‘Loveable’ banking?

by Mike Killingworth     October 12, 2008 at 3:30 pm

We don’t yet know what the effect of this week’s financial crisis on living standards will be. At the moment, the worst hit are those who want or need to sell their home to buy a smaller one, but it is hardly likely to stop there. It seems that our “progressive” politicians don’t have any depth of ideas on which to draw to put Humpty Dumpty back together again. They desperately want to put Humpty back on his wall, but this time he’ll need a rather broader platform if he isn’t going to fall off again.

Those of us who equate our happiness to the prospect of increased material wealth are going to be disappointed, and politicians who set out their stall on that basis – as they all have for as long as any of us can remember – are going to find it tough going, too. Ironically, it seems that Cameron has a better understanding of this than most. Brown is probably relieved that he’s being called on to deal with the financial sector again – his Presbyterian inheritance is of little help to him in developing creative responses to the social responsibility of government – to find a way to interlace community with individual freedom.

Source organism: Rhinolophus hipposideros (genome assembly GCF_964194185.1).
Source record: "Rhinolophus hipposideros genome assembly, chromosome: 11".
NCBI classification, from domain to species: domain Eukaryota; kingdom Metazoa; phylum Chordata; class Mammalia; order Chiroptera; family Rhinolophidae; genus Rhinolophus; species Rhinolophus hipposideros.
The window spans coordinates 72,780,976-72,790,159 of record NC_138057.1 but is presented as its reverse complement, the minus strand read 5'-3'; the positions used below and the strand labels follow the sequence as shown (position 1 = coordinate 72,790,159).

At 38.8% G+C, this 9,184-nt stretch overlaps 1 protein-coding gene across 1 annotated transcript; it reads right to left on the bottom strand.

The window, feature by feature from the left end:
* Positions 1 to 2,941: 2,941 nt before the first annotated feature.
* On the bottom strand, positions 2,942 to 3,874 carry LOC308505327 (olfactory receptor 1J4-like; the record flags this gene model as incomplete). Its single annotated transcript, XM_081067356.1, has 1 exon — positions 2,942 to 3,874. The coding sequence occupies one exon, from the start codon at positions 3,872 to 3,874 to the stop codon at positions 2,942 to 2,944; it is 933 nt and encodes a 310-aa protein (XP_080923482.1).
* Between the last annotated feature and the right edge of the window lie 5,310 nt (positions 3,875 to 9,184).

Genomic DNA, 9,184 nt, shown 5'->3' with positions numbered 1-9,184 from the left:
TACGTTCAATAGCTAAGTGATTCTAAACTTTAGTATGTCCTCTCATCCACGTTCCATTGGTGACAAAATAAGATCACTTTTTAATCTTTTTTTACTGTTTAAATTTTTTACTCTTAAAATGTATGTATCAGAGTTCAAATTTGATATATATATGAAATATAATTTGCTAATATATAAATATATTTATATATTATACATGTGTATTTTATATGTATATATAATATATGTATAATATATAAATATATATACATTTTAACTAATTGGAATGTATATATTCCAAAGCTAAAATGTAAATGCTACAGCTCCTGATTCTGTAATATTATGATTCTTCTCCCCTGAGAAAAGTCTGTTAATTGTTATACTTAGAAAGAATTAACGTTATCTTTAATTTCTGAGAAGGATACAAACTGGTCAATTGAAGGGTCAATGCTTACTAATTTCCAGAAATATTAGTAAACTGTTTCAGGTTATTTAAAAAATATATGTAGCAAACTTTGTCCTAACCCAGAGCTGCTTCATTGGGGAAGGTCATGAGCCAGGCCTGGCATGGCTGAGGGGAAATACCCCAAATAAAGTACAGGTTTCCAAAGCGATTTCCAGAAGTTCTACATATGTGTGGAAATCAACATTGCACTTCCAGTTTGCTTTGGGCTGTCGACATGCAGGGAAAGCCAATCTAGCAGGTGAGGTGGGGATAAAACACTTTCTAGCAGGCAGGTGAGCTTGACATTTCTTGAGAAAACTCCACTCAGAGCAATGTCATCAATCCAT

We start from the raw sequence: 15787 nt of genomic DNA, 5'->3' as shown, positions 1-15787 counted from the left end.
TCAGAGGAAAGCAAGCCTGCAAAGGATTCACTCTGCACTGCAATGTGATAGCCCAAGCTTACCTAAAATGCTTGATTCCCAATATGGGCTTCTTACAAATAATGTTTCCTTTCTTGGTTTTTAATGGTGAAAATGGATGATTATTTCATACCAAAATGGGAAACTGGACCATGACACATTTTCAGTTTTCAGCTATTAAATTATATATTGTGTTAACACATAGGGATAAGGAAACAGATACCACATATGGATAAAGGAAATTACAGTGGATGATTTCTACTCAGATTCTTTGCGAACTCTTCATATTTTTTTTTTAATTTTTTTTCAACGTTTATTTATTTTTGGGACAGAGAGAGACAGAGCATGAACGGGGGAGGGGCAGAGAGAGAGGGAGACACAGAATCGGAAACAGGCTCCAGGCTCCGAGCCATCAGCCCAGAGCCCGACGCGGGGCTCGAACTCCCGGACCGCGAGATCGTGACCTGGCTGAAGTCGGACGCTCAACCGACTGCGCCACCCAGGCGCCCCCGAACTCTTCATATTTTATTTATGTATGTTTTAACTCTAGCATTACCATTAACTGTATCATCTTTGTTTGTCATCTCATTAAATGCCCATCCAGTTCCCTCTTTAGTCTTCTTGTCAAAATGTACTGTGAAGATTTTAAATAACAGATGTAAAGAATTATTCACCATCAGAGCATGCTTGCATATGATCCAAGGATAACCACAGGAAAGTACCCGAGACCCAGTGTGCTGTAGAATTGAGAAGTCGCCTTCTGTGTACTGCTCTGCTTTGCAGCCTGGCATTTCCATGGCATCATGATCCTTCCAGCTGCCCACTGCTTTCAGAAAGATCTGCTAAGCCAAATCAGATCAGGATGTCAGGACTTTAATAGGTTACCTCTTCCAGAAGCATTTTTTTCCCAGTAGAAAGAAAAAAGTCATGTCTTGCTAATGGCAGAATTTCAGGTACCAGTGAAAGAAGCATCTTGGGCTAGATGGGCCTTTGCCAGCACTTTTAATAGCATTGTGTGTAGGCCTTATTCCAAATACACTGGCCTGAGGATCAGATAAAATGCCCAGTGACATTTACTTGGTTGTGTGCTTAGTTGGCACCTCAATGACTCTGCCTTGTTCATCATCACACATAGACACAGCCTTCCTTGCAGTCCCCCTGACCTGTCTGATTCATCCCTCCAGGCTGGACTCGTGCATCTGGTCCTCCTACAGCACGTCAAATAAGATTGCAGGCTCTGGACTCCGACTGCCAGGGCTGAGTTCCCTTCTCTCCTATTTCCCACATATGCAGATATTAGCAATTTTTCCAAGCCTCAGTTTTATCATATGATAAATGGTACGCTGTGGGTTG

Yet the financial crisis does provides an unique opportunity to do just that. continue reading… »

Why “the left” needs new direction – part 2

by Mike Killingworth     September 23, 2008 at 7:36 am

I argued last week that Social Democracy needs to be re-invented. This week I show how.

Harold Wilson said that the Labour Party is a moral crusade or it is nothing, a proposition New Labour has tested to destruction. Historically, our ethical impulses have focused on issues of poverty and inequality – or rather, on powerlessness. Empower people, we said, and all will be well. Benn, Scargill, Livingstone and others re-interpreted the ethical dimension as the promotion of the interests of particular social groups. This frame of reference led to a narrative of struggle clearly distinguishable from the Tory narrative of government. The problem with struggle is that either you win, in which case – like the A.N.C. in South Africa – you don’t know what to do next, or you lose, in which case your position is worse than your starting-point. Warlike words such as ‘fight’ and ‘struggle’ need to be dropped from our lexicon. They obscure our necessary ethical focus. continue reading… »

Why ‘the left’ needs new direction

by Mike Killingworth     September 19, 2008 at 8:31 am

As the Labour Party Conference kicks off this weekend, this article is the start of a series on where ‘the left’ goes from here.
I will be blogging on the subject for LibCon more regularly from now.

Social democracy was the hegemonic form of progressive politics, both in theory and practice, in this country throughout the twentieth century. It sought evolutionary change of institutions and practices rather than revolutionary disjuncture.

However, this had less to do with the political acuity of Labour in that period than with specific historic circumstances that uniquely favored it.